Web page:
Rell began surfing at age 4, started competing at 14 and won her first contest at 16 with virtually no competition for women. Rell entered men's competitions and nearly ALWAYS made the finals. By 1975 Rell and other pioneers, like Joyce Hoffman (world champion 1966-67 of San Juan Capistrano, California) and Linda Benson (Pacific Coast Women's Champion 1959, 1960 and 1961), inspired enough women to start surfing that Rell was able to help found the Women's Professional Surfing Association and establish the first professional tour for women. She created and produced the Menehune contest and was Hawaii`s first female lifeguard. Hawaiians considered her a state treasure who used her fame to celebrate Hawaiian culture. Briefly ranked No. 1 on the tour in 1982, Rell competed in California, Australia, South Africa, France, and elsewhere as the top-ranked women on the longboard. Rell had established the credentials that would qualify her to become one of the first women inducted into the International Surfing Museum's Walk of Fame in Huntington Beach, California.
Then, tragedy struck. In 1983, Rell was diagnosed with breast cancer. In typical Rell Sunn style, she referred to it as her "Biggest wave ever." Rell began treatment including a mastectomy, a bone marrow transplant, and so much chemotherapy that she lost her beautiful, long hair FIVE times. But never her sense of humor. The only concession she made to the disease was to wear a bathing cap when she surfed. After an impatient hospital stay, she persuaded the doctors to let her go home. The doctors begrudgingly allowed her to go only AFTER they made her promise to go strait to bed and STAY there. Of course, as soon as she got home she headed strait to the beach saying "Surfing is the best therapy." On another occasion, she stated "...I've never forsaken my friend the ocean that gave me surfing, canoeing, diving, tide pool browsing, sailing and friends on the beach all over the world...."
In October of 1997, she was feeling well enough to paddle around the island of Moloka`i with her friends. However, she weakened rapidly after that. On New Year's Day, 1998, Rell was taken down to the beach on a stretcher to taste the sea on her lips one last time. After a 14 year battle with breast cancer, she died the very next evening. Two weeks later, in a service Rell had planned, thousands of people gathered at the beach to pay their respects. At about 11:30 a.m., January 17, 1998, Rell's ashes were placed in a transparent, light-green glass bowl, taken to the Makaha Blowhole, and offered to the ocean. After her ashes were scattered over the water, several hundred surfers made a final ride with Rell.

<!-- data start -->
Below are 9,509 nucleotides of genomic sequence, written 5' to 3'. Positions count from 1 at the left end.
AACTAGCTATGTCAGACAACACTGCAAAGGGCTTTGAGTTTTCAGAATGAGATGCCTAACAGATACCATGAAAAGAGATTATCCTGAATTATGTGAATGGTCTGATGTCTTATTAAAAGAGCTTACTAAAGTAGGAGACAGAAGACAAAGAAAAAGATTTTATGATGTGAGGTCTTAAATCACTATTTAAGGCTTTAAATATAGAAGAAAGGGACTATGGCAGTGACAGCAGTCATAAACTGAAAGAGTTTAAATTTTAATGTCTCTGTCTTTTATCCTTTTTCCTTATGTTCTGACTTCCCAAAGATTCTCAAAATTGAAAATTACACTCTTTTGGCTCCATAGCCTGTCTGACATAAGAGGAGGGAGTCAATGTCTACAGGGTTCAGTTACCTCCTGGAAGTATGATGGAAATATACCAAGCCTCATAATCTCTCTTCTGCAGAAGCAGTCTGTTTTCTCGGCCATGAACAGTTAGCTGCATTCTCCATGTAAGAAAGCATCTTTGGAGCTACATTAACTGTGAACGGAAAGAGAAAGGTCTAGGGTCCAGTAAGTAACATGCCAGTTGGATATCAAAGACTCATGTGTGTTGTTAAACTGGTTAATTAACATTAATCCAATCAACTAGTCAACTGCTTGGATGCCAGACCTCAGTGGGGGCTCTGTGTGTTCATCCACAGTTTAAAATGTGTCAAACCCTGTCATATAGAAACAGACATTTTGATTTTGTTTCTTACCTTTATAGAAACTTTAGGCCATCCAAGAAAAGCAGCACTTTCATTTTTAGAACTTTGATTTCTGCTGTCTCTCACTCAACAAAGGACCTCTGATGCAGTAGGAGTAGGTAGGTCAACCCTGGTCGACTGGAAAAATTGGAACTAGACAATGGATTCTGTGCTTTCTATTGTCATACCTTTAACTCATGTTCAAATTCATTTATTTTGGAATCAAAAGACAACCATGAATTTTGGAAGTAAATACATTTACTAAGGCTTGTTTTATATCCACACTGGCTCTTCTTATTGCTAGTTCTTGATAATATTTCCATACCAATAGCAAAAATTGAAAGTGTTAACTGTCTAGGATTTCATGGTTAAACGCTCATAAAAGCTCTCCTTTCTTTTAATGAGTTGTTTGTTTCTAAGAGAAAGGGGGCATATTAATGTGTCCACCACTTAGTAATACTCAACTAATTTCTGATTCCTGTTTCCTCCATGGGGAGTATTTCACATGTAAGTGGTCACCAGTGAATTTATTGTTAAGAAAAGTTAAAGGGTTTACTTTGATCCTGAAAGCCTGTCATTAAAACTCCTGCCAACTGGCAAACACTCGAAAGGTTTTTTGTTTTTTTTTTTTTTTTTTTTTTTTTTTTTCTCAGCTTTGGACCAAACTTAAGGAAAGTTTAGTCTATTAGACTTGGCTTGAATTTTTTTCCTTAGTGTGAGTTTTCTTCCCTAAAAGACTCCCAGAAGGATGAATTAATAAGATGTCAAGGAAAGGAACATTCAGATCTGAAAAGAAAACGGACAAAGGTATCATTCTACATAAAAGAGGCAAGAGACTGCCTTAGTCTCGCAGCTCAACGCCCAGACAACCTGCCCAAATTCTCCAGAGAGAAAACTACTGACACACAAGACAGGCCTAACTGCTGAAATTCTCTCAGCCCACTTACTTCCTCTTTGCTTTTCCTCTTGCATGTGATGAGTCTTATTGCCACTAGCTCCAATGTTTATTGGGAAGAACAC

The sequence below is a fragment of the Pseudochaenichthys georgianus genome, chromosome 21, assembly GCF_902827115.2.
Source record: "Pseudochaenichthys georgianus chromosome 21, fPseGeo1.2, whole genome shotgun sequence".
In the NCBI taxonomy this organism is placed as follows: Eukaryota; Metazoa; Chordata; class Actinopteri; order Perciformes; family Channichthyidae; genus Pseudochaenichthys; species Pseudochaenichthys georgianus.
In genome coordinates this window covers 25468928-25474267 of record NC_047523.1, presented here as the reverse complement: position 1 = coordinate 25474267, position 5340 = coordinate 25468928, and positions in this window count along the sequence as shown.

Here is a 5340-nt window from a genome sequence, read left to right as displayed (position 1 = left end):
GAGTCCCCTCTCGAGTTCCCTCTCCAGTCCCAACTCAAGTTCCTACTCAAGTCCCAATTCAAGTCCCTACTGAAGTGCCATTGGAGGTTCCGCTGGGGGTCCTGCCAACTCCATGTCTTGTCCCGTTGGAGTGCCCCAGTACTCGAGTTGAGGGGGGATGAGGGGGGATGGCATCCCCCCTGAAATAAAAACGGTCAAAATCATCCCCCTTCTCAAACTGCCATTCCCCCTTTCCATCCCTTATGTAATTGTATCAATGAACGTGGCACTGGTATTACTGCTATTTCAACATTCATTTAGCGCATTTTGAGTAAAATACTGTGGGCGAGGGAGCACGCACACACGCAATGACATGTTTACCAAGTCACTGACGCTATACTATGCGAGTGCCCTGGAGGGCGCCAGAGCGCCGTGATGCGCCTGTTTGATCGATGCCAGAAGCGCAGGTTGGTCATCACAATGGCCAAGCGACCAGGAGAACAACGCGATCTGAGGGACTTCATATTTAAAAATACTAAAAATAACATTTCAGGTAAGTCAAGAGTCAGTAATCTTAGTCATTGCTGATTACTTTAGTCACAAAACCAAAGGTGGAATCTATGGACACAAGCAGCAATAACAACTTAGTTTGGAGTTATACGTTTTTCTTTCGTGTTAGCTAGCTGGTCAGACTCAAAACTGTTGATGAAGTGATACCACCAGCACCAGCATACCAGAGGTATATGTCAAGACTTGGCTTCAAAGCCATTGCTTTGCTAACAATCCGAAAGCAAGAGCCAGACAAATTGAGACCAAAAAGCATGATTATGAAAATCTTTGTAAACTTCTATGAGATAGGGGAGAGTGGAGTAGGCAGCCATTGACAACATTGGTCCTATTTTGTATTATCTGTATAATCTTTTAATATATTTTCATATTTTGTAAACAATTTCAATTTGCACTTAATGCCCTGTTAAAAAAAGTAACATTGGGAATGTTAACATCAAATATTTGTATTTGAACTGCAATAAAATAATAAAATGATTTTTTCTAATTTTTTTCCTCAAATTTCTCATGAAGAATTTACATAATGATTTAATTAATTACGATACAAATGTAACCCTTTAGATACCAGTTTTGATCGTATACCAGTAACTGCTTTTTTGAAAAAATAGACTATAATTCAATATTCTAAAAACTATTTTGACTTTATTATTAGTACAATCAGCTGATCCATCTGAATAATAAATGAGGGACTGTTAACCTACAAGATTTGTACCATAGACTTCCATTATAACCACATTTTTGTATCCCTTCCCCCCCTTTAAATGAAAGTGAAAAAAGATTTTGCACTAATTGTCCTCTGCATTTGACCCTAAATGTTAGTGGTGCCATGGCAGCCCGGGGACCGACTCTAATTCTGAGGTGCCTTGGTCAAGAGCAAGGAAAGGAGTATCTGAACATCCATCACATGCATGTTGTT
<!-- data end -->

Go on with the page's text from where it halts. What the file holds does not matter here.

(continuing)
It was Rell's great fear that she would be remembered not as a woman of the sea, but rather, as a victim of cancer. "Her prognosis the whole time I knew her was 'she has six months'" said Tara Torburn (member of the Oceanside Longboard Surfing Club, a key organizer of the Rell Sunn Menehune Contest, and longtime friend of Rell's). Another recalled "She made every person feel like you were her special friend." Despite all of her accomplishments, Rell remained a completely humble and unselfish person. Rell often explained, "The aloha spirit is real simple. You give and you give and you give . . . and you give from here (the heart), until you have nothing else to give."
Of all the adoring appellations bestowed upon her: "Surfing's Sunny Ambassador," "The Queen of Makaha," "Matriarch of surfing in Hawai`i," The one that suited her best was the name her parents gave her: Kapolioka`ehukai "The heart of the sea."
Hele on to Canoe Club News
Last Modified: Sunday - 19991114.15:15 EST